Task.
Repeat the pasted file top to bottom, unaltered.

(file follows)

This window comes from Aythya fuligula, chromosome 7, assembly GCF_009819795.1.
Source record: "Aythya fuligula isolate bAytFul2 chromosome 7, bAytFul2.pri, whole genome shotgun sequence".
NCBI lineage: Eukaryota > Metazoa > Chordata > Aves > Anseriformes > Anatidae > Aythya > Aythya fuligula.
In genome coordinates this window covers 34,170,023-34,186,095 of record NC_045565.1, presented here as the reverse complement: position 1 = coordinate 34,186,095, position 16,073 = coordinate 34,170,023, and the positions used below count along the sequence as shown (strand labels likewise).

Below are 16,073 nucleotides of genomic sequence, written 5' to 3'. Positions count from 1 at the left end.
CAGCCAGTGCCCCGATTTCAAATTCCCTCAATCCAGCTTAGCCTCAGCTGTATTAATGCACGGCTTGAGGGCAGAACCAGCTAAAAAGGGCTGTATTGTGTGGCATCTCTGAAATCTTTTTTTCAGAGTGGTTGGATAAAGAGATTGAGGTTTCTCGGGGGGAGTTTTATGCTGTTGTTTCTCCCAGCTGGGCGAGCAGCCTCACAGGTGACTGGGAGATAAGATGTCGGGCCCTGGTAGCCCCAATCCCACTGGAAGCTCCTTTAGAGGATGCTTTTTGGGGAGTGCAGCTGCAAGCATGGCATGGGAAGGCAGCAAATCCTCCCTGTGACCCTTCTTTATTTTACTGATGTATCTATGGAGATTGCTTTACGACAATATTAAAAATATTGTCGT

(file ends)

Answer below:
This window comes from Aythya fuligula, chromosome 7, assembly GCF_009819795.1.
Source record: "Aythya fuligula isolate bAytFul2 chromosome 7, bAytFul2.pri, whole genome shotgun sequence".
NCBI lineage: Eukaryota > Metazoa > Chordata > Aves > Anseriformes > Anatidae > Aythya > Aythya fuligula.
In genome coordinates this window covers 34,170,023-34,186,095 of record NC_045565.1, presented here as the reverse complement: position 1 = coordinate 34,186,095, position 16,073 = coordinate 34,170,023, and the positions used below count along the sequence as shown (strand labels likewise).

Below are 16,073 nucleotides of genomic sequence, written 5' to 3'. Positions count from 1 at the left end.
CAGCCAGTGCCCCGATTTCAAATTCCCTCAATCCAGCTTAGCCTCAGCTGTATTAATGCACGGCTTGAGGGCAGAACCAGCTAAAAAGGGCTGTATTGTGTGGCATCTCTGAAATCTTTTTTTCAGAGTGGTTGGATAAAGAGATTGAGGTTTCTCGGGGGGAGTTTTATGCTGTTGTTTCTCCCAGCTGGGCGAGCAGCCTCACAGGTGACTGGGAGATAAGATGTCGGGCCCTGGTAGCCCCAATCCCACTGGAAGCTCCTTTAGAGGATGCTTTTTGGGGAGTGCAGCTGCAAGCATGGCATGGGAAGGCAGCAAATCCTCCCTGTGACCCTTCTTTATTTTACTGATGTATCTATGGAGATTGCTTTACGACAATATTAAAAATATTGTCGT